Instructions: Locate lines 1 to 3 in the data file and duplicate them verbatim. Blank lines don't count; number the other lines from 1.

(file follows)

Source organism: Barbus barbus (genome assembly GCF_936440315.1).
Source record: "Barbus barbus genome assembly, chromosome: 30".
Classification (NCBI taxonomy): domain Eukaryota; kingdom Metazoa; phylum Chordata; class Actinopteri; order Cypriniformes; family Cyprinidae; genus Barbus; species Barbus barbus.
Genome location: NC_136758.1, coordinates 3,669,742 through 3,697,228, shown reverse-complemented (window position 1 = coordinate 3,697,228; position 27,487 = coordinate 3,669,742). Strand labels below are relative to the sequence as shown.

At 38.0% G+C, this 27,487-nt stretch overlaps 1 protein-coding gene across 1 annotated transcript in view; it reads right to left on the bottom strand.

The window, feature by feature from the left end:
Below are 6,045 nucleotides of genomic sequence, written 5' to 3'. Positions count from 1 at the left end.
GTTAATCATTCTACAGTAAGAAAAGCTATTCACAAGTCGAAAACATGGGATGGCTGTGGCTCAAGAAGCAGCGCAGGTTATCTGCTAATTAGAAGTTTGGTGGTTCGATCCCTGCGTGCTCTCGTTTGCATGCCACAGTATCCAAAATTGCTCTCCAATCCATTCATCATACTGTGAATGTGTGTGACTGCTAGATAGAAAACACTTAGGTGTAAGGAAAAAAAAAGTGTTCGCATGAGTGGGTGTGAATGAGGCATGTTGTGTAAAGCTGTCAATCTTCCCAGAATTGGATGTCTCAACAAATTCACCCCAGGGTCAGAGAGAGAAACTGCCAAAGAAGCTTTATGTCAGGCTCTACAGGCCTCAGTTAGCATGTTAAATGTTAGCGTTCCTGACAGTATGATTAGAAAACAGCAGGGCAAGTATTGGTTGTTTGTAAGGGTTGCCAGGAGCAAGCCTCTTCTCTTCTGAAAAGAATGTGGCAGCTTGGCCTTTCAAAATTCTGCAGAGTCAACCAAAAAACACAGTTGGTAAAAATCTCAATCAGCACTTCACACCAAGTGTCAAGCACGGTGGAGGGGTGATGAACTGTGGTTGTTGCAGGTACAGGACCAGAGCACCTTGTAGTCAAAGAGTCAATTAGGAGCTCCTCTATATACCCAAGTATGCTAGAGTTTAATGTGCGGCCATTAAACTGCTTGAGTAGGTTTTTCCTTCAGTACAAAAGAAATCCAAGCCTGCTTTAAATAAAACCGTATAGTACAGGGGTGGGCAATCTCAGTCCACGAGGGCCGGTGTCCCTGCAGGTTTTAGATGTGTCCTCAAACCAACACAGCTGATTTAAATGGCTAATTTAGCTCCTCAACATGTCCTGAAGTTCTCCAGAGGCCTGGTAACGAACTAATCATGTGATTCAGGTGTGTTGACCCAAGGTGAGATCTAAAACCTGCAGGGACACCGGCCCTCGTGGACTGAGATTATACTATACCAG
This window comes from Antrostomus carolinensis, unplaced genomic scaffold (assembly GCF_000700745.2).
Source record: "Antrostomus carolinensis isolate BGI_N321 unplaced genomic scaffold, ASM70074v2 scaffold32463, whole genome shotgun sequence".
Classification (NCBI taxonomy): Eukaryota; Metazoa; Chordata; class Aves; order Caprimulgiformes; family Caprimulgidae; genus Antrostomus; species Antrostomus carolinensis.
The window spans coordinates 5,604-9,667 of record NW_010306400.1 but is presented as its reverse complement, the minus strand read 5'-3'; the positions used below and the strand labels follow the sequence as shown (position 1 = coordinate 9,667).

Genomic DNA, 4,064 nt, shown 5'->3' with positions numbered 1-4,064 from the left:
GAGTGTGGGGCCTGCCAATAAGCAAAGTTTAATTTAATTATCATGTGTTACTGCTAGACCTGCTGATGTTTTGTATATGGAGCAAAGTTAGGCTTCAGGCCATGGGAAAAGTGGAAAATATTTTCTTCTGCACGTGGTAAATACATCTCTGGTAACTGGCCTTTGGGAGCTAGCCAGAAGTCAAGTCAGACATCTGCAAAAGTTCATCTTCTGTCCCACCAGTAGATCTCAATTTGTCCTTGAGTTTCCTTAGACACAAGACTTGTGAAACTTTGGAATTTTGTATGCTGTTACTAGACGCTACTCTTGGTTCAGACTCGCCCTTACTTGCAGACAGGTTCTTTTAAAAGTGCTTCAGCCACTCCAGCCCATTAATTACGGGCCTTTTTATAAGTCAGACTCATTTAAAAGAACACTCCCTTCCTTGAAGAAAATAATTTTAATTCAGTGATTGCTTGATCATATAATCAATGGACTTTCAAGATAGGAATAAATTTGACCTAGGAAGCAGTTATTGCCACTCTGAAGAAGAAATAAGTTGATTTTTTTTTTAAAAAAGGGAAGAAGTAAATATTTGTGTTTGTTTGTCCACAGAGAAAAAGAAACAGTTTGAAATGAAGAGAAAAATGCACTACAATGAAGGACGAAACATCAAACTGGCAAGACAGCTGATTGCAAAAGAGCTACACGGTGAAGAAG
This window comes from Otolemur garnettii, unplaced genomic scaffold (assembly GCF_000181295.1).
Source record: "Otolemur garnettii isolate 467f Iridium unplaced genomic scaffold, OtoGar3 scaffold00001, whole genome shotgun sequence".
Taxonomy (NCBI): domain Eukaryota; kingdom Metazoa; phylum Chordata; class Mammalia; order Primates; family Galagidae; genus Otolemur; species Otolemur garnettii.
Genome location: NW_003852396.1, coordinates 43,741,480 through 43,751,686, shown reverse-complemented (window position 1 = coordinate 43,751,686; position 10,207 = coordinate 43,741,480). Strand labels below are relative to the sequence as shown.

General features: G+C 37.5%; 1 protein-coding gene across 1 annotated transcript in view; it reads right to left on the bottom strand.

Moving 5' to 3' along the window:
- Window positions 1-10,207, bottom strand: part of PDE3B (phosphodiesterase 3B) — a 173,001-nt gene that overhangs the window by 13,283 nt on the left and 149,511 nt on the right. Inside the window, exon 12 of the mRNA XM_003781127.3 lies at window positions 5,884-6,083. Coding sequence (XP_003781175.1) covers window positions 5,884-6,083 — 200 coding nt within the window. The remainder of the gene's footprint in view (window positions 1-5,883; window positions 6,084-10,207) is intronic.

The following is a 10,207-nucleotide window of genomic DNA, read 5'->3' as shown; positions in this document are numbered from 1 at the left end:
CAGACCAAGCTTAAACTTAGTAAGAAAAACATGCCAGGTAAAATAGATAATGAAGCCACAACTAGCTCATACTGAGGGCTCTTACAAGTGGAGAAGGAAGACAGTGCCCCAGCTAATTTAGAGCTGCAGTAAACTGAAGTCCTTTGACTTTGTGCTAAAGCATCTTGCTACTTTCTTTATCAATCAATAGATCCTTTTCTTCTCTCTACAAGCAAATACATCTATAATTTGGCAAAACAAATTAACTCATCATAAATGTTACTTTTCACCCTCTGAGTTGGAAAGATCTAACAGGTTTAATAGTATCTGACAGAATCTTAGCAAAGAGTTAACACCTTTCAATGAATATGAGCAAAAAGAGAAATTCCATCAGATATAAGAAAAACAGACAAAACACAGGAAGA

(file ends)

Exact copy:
Source organism: Barbus barbus (genome assembly GCF_936440315.1).
Source record: "Barbus barbus genome assembly, chromosome: 30".
Classification (NCBI taxonomy): domain Eukaryota; kingdom Metazoa; phylum Chordata; class Actinopteri; order Cypriniformes; family Cyprinidae; genus Barbus; species Barbus barbus.